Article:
In this “Kitchen Spotlight” post, we’ll take a snapshot look at an all-time American (and likely around the world in other countries) favorite: apples. Apples are a good source of soluble and insoluble fiber and contain phytochemicals (an example would be flavonoids such as quercetin). Carbohydrates are the main macronutrient, but apples also contain quite an array of micronutrients such as vitamin C, B vitamins, vitamin A and E, calcium, iron, potassium, zinc and fatty acids – though all in very minute amounts. A general comparison of the nutrient profile of a medium apple with and without skin on shows that an apple with skin has roughly 2 grams more fiber than the alternative, and packs just a little bit more of certain nutrients such as vitamins A, E, and K. However, choose your apples carefully. Due to high pesticide levels found in U. S. grown apples, it is best to go with New Zealand grown apples and/or organic varieties where possible. ConsumerReports has found that while washing apples well in water will help reduce some of the surface pesticide residues, peeling may not be as effective as most think in reducing pesticide load (see source citation below for more information).
As it turns out, apples shine in the kitchen too by being versatile cooking ingredients. Although we tend to think of just apple pies, apple crisps and candied apples, apples can actually be incorporated into a variety of other ‘non-dessert’ recipe food items. Here are 5 lesser known ways you can use apples in your food:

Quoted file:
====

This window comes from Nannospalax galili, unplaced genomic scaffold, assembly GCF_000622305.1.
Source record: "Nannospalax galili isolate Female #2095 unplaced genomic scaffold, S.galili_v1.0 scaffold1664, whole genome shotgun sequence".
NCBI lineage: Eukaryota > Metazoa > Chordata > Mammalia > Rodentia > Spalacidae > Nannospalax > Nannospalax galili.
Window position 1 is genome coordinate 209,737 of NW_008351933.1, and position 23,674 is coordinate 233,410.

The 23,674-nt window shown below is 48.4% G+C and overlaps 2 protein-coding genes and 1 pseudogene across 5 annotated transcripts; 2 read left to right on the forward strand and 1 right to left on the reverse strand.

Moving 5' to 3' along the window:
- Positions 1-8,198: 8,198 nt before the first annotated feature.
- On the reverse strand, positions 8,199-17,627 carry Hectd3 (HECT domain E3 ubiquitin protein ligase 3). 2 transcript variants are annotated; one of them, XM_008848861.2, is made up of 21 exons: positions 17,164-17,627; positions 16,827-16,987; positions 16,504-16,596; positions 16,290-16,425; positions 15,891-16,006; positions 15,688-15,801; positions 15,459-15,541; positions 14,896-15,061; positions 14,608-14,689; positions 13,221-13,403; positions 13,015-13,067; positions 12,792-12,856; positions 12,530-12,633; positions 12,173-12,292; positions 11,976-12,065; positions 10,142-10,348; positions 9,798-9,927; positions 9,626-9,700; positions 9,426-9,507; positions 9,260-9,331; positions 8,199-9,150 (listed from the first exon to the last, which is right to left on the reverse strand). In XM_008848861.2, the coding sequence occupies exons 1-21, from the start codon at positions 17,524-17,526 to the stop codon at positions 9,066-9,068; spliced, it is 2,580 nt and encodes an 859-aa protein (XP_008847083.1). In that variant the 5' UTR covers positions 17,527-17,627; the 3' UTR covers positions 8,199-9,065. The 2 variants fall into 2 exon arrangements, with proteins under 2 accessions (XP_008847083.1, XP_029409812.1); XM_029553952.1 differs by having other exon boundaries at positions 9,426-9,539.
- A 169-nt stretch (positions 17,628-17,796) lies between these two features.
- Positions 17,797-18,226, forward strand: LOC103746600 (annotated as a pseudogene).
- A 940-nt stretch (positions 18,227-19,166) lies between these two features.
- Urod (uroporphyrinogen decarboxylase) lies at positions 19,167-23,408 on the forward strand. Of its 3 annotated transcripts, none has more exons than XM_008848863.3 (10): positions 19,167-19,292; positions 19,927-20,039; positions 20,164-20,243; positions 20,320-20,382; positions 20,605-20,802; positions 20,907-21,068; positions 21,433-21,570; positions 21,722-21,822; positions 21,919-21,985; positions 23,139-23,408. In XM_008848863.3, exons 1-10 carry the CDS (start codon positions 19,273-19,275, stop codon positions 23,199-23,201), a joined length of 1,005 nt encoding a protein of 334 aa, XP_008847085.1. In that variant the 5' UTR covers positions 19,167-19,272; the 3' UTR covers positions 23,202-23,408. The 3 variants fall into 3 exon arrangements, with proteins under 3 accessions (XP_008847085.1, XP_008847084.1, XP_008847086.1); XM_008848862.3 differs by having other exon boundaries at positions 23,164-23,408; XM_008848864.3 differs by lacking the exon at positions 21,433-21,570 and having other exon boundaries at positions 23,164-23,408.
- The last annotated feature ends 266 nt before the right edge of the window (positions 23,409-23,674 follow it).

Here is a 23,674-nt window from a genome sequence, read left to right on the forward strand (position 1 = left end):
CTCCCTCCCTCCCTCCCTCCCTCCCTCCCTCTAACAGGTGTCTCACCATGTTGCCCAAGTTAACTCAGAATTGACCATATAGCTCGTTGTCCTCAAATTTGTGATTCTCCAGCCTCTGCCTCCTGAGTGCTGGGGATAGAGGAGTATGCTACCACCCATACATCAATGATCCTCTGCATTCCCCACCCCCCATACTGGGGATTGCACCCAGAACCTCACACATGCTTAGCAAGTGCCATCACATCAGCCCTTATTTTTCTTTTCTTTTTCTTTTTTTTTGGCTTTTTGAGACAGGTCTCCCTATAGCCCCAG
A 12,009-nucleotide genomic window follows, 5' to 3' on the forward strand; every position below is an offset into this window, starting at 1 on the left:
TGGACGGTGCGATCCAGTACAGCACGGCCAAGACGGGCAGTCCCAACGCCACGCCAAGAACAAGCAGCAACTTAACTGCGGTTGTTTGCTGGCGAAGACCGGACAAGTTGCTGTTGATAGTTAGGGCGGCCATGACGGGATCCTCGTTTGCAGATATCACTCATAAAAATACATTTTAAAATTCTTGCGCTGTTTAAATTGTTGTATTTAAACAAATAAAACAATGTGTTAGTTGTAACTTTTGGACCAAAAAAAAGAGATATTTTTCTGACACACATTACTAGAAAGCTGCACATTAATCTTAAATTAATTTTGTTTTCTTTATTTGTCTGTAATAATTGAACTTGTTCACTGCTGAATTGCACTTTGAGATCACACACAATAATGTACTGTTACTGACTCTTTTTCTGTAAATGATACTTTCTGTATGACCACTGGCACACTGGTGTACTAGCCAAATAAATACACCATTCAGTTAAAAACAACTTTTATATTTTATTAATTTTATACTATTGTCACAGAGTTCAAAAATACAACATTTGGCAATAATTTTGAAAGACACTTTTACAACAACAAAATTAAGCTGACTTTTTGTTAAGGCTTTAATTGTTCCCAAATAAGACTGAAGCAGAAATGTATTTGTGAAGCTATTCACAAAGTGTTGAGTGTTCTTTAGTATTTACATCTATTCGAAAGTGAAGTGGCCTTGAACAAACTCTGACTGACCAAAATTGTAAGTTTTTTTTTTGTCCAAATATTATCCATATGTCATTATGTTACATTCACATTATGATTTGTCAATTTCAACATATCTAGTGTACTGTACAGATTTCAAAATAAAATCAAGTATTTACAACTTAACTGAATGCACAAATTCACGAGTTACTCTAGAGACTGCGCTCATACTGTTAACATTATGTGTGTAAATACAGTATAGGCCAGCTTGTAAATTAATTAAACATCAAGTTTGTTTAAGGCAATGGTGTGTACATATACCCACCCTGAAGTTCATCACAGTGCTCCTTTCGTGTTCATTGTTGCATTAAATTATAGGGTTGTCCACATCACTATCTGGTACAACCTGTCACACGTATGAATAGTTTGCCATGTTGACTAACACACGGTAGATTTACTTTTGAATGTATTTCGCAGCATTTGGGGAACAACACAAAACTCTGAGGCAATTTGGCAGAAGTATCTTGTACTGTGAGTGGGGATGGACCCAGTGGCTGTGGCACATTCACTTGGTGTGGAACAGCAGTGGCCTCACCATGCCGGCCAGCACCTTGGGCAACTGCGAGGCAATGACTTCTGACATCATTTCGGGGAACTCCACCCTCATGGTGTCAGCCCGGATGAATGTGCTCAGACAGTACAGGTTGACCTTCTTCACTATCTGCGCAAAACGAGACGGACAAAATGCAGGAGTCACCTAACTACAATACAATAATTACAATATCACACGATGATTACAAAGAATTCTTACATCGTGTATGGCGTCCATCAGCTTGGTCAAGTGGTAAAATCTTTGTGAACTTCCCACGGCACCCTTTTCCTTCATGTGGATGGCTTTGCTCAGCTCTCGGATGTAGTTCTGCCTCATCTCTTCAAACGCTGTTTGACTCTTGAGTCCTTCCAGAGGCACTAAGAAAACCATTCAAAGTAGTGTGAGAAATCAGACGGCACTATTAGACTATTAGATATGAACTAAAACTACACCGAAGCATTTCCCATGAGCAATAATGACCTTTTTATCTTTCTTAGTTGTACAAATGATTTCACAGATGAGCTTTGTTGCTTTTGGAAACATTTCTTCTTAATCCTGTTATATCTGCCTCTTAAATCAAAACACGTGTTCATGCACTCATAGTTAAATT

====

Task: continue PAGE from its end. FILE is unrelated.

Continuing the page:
- Combine fresh apple slices or frozen diced versions with roasted or sautéed vegetables (e.g., root vegetables, cabbage or Brussel sprouts)
- Instead of syrups, use a chunky applesauce or make your own version of a lightly sweetened diced apple topping to use on breakfast pancakes, waffles or French toast
- Blend unsweetened applesauce into squash or potato soups or mash unsweetened applesauce into sweet potatoes
- Combine with meats such as apple slices on top of roasted pork loins for added flavor or mix unsweetened applesauce into a meatloaf
- Reduce the fat content in baked recipes by substituting some of the fat from butter with applesauce or apple butter (e.g., gingerbread, quick bread, muffins, breakfast bars)
So the next time you pick up an apple, take a moment to think about where it’s from, and how you’ll use it in the kitchen!
- Broihier K. Apples. Food & Nutrition Magazine, Fall 2012 Edition.
- USDA National Nutrient Database for Standard Reference. http://ndb.nal.usda.gov.
- Special Report: Pesticides in Produce. ConsumerReports. http://www.consumerreports.org/cro/health/natural-health/pesticides/index.htm. Accessed November 12, 2015.)